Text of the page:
Indian Women’s Cricket Team Captain: Mithali Raj

What would happen if you’re asked to name a female Indian cricketer? Fumble for a few moments? Rack your brains for that lady whose name you just can’t remember right now? Turn to Google?

Someone might mention Anjum Chopra, thanks to Doordarshan’s post match analysis programmes. How about Mithali Raj? Heard of her?

Mithali Raj, a name, known to perhaps only the cricketing fraternity and pundits, is MS Dhoni’s female counterpart. Then why do we not know of her? Simple. Because women are outsiders even within the context of cricket. Because ‘cricket’ by default means ‘men’s cricket’.


Mithali Raj: Carving out a Niche for Herself.

The nation has been gripped by the cricketing fever ever since Kapil Dev and his cohorts won the World Cup in 1983. But while we run around lauding Virat Kohli or Shikhar Dhawan, talk incessantly about their match saving tons and wait with bated breaths for the next match, let’s take a moment to reflect over the reasons why fame eludes their female counterparts, and ponder over our apparent apathy towards them.

In our humble efforts towards the same, Sports Rediscovered brings to you a short bio of the Indian cricket captain.

Biography of Mithali Raj

Now aged 33, Mithali Raj took up the game of cricket when she was just 10. Born into the family of an Air Force officer in Jodhpur, Rajasthan, the right handed batswoman, Mithali has amassed over 4,800 runs in One Day Internationals, with a batting average of 48.88. From a career spanning over 16 years, she has five tons and 36 half centuries to her name. She initially played for Hyderabad age-group teams, and was later fielded by Railways and then by Air India, wherein she played alongside the likes of Anjum Chopra and Anju Jain. In 1997, at 14, she was picked up as the first standby for the World Cup.


Mithali Raj in Action

Grand Entry

In a country where even gully cricket is exclusive to boys, she took the cricketing world by storm upon her debut. On June 26, 1999, at the tender age of 17, she scored an unbeaten 114 against Ireland at Milton Keynes.

She announced herself into the arena of Test cricket by rewriting the record books in just her third match.

Mithali battered Karen Rolton’s record of the highest individual test score (209 n.o. against England in 2001) with her 214 from 407 balls (the fourth most number of deliveries faced by any player) against England in 2002. The rookie took over the pro and in 2003 she was awarded the Arjuna Awardee.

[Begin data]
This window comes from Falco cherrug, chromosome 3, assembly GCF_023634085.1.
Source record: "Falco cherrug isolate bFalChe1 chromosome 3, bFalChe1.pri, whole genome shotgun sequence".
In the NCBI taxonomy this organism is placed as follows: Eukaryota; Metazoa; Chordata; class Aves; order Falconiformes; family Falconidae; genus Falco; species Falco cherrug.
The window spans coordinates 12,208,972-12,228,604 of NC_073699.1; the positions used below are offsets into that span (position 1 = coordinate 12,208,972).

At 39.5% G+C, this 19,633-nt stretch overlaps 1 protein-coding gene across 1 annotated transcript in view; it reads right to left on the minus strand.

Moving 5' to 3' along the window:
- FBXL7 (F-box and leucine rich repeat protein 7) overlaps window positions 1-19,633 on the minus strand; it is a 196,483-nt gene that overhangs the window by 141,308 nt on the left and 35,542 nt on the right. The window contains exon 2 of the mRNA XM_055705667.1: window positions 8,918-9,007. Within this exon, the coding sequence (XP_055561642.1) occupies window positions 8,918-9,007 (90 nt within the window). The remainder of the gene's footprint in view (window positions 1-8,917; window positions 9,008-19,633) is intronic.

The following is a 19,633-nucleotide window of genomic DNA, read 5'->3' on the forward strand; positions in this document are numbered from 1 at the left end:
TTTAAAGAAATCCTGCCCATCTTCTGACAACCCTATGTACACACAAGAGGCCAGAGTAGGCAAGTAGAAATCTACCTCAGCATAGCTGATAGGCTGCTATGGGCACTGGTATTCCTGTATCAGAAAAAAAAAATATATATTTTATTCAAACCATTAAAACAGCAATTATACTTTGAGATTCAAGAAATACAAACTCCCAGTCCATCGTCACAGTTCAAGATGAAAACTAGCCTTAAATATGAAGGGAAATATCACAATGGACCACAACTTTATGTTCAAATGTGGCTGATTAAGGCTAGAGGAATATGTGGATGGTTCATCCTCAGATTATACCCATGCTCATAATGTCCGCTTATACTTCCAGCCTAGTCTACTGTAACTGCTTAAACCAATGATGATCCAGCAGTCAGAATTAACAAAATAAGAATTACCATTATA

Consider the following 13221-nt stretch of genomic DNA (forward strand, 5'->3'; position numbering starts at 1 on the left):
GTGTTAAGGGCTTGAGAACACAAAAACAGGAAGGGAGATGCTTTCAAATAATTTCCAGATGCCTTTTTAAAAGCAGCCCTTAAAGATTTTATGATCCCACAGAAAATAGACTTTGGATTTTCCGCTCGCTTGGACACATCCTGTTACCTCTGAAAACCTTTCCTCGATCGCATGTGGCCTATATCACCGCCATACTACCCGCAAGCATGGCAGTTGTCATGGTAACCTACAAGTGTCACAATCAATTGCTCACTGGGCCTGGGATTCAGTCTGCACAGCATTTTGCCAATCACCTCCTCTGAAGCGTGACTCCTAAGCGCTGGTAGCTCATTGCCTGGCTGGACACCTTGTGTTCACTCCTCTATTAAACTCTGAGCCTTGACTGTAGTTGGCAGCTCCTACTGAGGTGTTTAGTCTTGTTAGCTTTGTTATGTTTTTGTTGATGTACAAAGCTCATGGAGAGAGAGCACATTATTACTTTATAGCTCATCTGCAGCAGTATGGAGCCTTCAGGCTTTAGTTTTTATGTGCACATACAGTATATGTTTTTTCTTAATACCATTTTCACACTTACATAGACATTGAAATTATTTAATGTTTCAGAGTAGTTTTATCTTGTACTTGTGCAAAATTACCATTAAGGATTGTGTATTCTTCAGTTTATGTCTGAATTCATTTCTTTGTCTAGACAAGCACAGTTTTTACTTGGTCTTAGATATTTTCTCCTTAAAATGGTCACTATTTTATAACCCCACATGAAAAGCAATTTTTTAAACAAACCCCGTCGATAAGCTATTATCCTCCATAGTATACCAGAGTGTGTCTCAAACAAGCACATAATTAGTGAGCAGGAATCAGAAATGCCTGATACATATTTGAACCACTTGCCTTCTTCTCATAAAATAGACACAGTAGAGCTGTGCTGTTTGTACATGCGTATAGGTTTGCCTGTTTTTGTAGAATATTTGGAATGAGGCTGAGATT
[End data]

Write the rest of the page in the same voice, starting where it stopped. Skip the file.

Mithali’s Golden Raj

Under her captaincy, the team made it to the 2005 World Cup finals in South Africa, where they lost against the formidable Australians.

This was followed by India’s first test victory in England, when they got the better of their rivals in Taunton by five wickets. Mithali, along with Chopra (who lost out on a century by 2 runs) steered the team to victory. This was also India’s second series win (the first coming against South Africa in 2002).

In 2008, Mithali captained the side to its fourth consecutive Asia Cup victory. However, the team hit a dry run later on, losing in the first round of the World Cup in 2013.  The only consolation was that Mithali was ranked number one batswoman in the World, prior to the ICC Women’s World Cup 2013.

Hiatus of Eight Years for Test Cricket

Last year in August, she led the side to a historic win against England in their own backyard- a commendable feat given that this was the Test debut of eight players. And they won- against the current Ashes champions, in a format they were playing after eight years (Mithali had led the team to victory in the previous one too). We come across an interesting corollary here. If Test Cricket is endangered in the men’s category, it is more or less extinct in the women’s!

Recently, in January 2015, she was awarded the Padma Shri, India’s fourth highest civilian award for her outstanding achievements to the sport.


It takes a lot of effort to break the glass ceiling. Mithali has shown the mental strength and tenacity to be considered amongst India’s batting greats. Maybe one day we will also find posters of a Mithali adorning the walls of cricket fans.

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